Maxie Baughan, then the Colts’ defensive coordinator, told Halberstam, “He was the forerunner of something new, that professional football was not just a game, but that it was a profession.”
Belichick still studies film rigorously, a job most coaches eagerly delegate. That’s because of his overriding obsession with finding every possible way to win. Carl Banks, a Pro Bowl linebacker for Belichick with the Giants and Browns, said, “He’s going to go through newspapers, the rulebook, the Internet, wherever, and he’s going to find some new way to beat you. He’s obsessed with being the best. He loves that the game evolves—the challenge for him is to stay at the top of it.”
Just the latest example came in this past season’s playoffs, when he manipulated—legally—substitution and eligible receiver rules to trick the Baltimore Ravens defense into leaving a receiver, lined up as an offensive lineman, wide open. “We were willing to do whatever it takes to win,” right guard Ryan Wendell told ESPN.com's Lee Schechter after the divisional round win.
The ploy worked so devastatingly well (three times for three first downs) that Ravens coach John Harbaugh later cried "deception," and then other coaches complained, too. The NFL changed the rule so Belichick couldn’t do it anymore.
He was the most attention-to-detail coach I’ve ever been around. We were all taught to understand every aspect of playing defense. He was smart about it—we never did senseless drills. … And I always call him a teacher moreso than a coach. And don’t get me wrong, he’s tough. But as tough as he is, there are very few players, if any, that leave his organization and have bad things to say about him. Players absolutely love playing for him. His sole purpose is to make sure his players are in a position to have success. It’s not cause and effect for him. It’s, "How does this make us better? How can I get better? How can WE get better?" The only critics that you’ll hear of his are the ones who never worked for him. You just love working for the guy, because he gives you as much as he’s expecting you to give the team.
Belichick regularly worked with Tom Coughlin, then the Giants' receivers coach. “We helped each other,” Coughlin said via email. “And would act as each other’s scout squad. Both sides benefited.”
DiTrani remembers Belichick having Giants nose tackle Jim Burt's jersey sewn on over his shoulder pads, so tight that offensive linemen couldn't grab it. “He would actually have it cut up and sewn back on to get it tight as possible,” DiTrani said. “He’s inventive. He’s always thinking. And I think just anything he can do that he thinks will help him win, he’s gonna do it.”
“I’ve never seen a football coach as technically proficient and imaginative as Belichick,” Glauber said.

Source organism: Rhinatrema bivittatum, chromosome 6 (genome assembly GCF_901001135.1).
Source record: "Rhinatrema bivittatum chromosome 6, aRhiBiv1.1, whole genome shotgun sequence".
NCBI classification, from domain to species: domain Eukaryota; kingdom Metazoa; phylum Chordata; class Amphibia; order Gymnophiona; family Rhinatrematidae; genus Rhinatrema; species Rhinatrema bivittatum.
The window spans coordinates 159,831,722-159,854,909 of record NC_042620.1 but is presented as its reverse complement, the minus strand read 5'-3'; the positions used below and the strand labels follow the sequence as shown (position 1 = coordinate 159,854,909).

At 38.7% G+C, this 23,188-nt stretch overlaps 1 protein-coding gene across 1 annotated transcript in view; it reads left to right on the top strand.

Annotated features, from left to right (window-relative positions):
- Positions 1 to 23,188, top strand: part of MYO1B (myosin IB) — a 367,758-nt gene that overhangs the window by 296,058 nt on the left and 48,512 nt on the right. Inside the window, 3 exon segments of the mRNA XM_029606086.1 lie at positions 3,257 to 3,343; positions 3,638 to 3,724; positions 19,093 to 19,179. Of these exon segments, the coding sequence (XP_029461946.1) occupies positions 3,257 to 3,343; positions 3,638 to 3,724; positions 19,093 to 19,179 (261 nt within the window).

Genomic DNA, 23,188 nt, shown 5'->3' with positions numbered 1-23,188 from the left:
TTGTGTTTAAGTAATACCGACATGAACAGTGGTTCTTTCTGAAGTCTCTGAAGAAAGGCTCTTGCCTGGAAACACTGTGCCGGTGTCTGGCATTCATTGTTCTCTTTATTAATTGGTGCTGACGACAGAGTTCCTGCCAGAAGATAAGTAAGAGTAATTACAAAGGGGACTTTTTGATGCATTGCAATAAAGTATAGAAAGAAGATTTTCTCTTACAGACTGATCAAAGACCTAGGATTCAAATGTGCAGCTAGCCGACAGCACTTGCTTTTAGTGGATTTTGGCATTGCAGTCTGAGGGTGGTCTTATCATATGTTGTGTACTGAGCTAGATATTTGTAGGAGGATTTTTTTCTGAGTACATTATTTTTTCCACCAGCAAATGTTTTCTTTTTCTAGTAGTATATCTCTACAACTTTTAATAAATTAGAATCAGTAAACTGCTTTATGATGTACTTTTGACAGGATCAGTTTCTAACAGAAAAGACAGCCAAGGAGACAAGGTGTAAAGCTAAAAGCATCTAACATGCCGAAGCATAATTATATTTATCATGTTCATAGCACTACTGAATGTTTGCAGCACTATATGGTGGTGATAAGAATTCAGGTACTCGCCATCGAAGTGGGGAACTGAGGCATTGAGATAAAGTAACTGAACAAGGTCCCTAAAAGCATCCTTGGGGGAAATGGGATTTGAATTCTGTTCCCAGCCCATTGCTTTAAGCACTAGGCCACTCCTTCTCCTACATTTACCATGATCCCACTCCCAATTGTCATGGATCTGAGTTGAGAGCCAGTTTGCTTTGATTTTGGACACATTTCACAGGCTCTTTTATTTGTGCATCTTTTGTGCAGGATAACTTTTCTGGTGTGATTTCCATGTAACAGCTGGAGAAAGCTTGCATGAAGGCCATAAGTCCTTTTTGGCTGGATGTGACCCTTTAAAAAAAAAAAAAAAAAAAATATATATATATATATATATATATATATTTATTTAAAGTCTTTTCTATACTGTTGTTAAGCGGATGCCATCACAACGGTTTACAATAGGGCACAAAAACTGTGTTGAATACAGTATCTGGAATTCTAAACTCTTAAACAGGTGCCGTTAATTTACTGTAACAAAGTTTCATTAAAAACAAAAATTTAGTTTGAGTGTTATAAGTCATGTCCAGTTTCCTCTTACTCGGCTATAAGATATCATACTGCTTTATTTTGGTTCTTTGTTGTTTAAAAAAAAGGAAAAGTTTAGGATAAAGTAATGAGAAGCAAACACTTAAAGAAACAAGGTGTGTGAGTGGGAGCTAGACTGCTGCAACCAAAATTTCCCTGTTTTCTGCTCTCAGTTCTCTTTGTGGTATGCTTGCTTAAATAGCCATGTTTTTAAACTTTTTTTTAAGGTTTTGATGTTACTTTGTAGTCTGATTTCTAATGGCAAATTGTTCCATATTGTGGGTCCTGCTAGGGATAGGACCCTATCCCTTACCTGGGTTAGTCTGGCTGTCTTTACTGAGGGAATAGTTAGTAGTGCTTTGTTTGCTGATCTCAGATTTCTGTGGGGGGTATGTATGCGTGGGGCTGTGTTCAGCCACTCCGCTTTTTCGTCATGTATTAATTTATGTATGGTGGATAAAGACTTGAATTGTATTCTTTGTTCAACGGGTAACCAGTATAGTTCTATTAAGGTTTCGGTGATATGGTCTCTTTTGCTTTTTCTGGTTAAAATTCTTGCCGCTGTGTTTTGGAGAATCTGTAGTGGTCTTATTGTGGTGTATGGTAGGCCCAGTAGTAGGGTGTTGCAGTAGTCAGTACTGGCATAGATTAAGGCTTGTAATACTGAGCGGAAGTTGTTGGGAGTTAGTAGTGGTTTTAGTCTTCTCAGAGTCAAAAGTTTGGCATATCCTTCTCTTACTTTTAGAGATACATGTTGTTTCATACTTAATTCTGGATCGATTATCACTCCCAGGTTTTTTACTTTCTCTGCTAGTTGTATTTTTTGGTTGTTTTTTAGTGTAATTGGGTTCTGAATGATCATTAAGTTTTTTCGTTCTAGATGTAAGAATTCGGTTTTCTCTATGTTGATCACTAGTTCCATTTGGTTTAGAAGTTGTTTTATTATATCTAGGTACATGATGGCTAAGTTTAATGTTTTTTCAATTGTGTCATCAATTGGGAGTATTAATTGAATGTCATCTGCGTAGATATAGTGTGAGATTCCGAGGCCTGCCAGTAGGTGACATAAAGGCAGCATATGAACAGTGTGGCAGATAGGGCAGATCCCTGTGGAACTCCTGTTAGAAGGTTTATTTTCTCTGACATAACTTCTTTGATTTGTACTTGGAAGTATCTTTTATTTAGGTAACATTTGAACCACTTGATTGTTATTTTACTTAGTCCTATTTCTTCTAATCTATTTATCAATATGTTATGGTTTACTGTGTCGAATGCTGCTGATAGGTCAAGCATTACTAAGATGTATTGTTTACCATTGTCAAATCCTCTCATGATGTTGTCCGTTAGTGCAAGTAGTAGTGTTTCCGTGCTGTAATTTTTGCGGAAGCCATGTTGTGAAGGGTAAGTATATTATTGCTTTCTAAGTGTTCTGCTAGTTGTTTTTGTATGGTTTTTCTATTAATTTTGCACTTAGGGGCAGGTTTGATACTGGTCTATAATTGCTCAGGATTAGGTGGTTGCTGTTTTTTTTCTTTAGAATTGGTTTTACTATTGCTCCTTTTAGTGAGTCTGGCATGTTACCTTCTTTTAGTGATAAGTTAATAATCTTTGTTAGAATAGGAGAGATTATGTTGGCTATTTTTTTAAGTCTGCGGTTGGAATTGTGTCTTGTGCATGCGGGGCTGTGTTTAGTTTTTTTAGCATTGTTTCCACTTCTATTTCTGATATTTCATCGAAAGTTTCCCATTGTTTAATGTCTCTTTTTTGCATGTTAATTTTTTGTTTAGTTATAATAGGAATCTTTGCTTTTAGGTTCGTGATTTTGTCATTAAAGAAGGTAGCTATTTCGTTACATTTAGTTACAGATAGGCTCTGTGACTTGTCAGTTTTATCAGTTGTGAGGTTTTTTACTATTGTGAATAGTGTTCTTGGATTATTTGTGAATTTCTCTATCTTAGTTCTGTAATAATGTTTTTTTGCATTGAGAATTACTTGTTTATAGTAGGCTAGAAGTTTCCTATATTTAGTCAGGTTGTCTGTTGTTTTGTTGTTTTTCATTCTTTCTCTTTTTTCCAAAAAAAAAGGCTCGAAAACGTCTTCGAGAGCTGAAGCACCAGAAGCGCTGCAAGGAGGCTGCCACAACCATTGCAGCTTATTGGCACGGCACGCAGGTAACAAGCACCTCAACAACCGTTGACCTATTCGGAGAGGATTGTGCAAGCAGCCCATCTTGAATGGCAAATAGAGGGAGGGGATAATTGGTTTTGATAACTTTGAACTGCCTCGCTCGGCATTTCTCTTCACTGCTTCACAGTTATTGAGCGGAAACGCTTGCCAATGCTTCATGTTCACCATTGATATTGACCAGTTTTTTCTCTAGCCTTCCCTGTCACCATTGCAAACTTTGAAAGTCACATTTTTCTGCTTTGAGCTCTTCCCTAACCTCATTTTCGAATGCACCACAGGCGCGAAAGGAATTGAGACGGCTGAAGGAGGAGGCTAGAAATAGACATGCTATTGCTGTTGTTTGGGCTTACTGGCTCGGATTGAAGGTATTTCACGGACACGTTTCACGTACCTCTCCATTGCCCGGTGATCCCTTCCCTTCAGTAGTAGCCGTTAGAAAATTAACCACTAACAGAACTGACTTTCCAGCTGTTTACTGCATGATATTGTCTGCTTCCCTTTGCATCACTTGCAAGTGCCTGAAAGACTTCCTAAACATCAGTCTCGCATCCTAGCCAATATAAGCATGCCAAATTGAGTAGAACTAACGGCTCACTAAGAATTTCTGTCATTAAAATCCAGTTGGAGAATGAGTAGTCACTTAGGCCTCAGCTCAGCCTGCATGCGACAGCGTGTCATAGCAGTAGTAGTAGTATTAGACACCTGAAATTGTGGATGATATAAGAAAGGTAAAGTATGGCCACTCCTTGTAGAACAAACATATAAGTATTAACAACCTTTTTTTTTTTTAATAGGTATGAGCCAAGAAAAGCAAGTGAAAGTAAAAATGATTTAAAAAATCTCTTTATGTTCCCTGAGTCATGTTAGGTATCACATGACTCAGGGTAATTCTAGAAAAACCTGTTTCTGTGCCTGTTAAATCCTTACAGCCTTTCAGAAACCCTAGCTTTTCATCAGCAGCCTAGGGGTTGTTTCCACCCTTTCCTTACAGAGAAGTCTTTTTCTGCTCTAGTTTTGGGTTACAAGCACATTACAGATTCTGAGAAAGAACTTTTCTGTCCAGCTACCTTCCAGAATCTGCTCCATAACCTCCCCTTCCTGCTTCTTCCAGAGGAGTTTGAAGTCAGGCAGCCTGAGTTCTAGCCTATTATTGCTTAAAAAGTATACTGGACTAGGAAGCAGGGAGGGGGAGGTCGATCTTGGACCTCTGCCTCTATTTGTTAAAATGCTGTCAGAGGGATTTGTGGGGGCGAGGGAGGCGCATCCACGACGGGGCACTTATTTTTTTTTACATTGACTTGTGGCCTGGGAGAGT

“I mean, he would go into a garbage can in the opposing coaches’ locker room; he would do anything to gain an advantage,” Grossi said.
Of course, Belichick’s relentless pursuit of the competitive edge has rammed him up against the NFL’s rules more than once. Belichick always says it’s unintentional. Misunderstandings and whatnot. Banks said, “The whole Spygate thing? They were found guilty, obviously, but there’s a whole other narrative that never gets out—every interview he gave about that, he would say it: 'Most of the league was doing the same thing.' He thought it was OK. But then interviewers just go on to the next question.”
So Belichick just keeps on the mask, even though the irony is that the more he stays behind it, the more we want to see him. We’re drawn to the withdrawn. We always seek narratives, and our favorite stories are those of antiheroes and contrarians. We love to see just how far someone can bend the rules. How far maybe we can.
Coaching-wise, Belichick’s career followed the same track as his time in Baltimore: Coaches loved him and players learned to. After Baltimore, Belichick spent two seasons with his father’s old team, the Detroit Lions, in 1976 and 1977 as an assistant special teams coach and receivers coach.
The season after that he was assistant special teams coach for the Denver Broncos, where he learned from defensive coordinator Joe Collier’s legendary “Orange Crush” defense and gleaned the importance of smart players who understood the value of playing their role over being a star.
From there it was on to the Giants and then to Super Bowls XXI and XXV and the declarations of brilliance and genius.
But then, some storms.
After Super Bowl XXV, Belichick took his first job as a head coach, with the Cleveland Browns. It seemed like a perfect fit—brilliant, original, genius coach, passionate fans, a team that had made the playoffs five years straight. And, as usual, Belichick got along well with the coaching staff. He gave his TV show money to assistants, and he was always slipping them $100 bills, remembering how broke he used to be. “He gave everyone a second Christmas,” former line coach Kirk Ferentz told Sports Illustrated's King.
But aside from the coaches—and one radio guy, Casey Coleman—it seemed like all of Cleveland hated Belichick. Browns fans saw a Super Bowl right around the corner, but Belichick saw a roster in dire need of an overhaul, full of aging players with eroding skills.
The team had been together a while and had grown to expect certain things. And he came in and changed the way they practiced and ran things, and that was a culture shock. A lot of those guys had been set in their ways. He had to go about weeding out players who didn’t buy in, and a lot of those players he weeded out were very popular. And that then compounded his PR problem.